Hi Drakkith. I fail to understand your first sentence. How do you measure or define object's speed or velocity relative to the space ?!? If you mean that nothing massive can't outrun light, then say so. But nothing massive can't outrun light in expanding space also.

    If someone comes here looking for an answer to a basic straightforward question, like cisco kid did, it is much better to link him to the some cosmology tutorial, like ned wright's pages, instead of trying to give him wrong answer.
     
  14. Dec 1, 2011 #13

    D H

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    Drakkith's answer, while perhaps a bit too terse is essentially correct.

    The Davis and Lineweaver paper, http://www.mso.anu.edu.au/~charley/papers/DavisLineweaver04.pdf, describes three common misconceptions regarding the expansion of space:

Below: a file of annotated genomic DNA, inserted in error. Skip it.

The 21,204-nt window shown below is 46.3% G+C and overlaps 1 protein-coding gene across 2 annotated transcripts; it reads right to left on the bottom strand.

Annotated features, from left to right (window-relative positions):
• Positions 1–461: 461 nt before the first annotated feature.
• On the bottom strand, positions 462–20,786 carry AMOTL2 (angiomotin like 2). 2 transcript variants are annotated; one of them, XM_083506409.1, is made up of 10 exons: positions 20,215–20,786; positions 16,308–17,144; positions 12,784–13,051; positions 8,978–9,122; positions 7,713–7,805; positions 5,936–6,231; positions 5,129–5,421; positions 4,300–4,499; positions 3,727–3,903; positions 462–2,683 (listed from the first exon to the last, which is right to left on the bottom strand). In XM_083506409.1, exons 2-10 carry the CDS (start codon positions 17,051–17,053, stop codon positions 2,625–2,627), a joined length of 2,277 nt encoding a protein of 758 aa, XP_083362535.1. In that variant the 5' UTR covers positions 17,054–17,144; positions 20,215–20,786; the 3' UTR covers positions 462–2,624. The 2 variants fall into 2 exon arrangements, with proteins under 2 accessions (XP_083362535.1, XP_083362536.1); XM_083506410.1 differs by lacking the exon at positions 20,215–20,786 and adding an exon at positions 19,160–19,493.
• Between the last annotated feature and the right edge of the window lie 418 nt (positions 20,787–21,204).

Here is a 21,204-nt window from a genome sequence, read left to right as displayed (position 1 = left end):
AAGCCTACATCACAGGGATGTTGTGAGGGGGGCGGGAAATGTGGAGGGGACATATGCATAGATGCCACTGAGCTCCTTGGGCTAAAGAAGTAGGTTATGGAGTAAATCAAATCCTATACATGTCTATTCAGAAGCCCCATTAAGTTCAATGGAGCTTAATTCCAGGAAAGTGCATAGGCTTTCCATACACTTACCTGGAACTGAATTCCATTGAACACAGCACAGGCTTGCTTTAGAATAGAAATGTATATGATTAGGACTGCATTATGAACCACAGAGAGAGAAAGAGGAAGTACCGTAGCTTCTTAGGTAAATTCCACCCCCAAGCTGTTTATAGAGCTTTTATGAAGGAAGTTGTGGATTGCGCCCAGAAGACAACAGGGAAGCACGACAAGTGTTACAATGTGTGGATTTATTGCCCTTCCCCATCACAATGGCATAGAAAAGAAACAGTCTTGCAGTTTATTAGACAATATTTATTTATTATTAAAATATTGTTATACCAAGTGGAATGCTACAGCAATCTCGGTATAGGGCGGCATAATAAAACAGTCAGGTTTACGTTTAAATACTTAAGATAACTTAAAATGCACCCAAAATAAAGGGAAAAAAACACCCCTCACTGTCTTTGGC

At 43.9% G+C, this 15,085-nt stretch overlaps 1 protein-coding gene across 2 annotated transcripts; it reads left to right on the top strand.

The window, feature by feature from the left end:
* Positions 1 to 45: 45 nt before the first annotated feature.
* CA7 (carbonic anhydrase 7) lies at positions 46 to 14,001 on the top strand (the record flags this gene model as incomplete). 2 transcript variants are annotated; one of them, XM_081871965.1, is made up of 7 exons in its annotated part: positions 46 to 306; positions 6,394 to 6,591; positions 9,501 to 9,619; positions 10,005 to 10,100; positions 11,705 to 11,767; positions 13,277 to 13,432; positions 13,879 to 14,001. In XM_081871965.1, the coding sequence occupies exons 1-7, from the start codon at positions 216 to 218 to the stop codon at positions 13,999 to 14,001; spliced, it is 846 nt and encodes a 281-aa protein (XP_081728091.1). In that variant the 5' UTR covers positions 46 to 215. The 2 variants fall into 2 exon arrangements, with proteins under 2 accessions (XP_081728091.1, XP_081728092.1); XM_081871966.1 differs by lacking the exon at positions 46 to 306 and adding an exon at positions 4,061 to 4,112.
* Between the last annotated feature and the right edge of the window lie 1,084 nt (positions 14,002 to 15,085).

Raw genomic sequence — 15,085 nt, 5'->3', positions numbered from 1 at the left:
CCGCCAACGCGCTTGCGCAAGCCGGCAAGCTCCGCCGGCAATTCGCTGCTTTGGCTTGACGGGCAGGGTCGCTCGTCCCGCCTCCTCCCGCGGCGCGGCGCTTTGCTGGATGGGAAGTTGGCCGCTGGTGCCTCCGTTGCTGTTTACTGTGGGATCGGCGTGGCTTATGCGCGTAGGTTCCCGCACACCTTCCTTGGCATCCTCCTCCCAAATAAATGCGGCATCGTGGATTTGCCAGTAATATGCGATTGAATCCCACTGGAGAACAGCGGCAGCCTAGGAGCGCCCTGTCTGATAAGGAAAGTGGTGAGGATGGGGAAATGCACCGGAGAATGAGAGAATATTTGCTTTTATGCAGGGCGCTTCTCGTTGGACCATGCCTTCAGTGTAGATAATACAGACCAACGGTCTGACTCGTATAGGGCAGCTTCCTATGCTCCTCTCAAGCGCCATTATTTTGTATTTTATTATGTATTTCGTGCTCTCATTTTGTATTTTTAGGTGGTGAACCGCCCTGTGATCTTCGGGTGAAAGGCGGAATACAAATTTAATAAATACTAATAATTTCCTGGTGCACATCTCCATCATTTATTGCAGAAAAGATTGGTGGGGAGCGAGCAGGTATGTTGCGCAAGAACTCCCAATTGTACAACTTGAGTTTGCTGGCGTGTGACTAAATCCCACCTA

#1: Recession velocities cannot exceed the speed of light.
    #2: Inflation causes superluminal expansion but normal expansion of the universe does not.
    #3: Galaxies with recession velocities exceeding the speed of light exist but we cannot see them.​

    The paper delves into each of these misconceptions, showing how they are just that (misconceptions, that is).
     
  15. Dec 1, 2011 #14
    From the paper you linked to:

    "No observer ever overtakes light beam and all observers measure light locally to travel at c"

    You completely misunderstood my post. I didn't say anything about superluminal recession velocities between galaxies, not a word.

    Again, what does it mean to say: nothing can travel through space at greater then light speed? How do you define speed relative to the space? With aether, or what?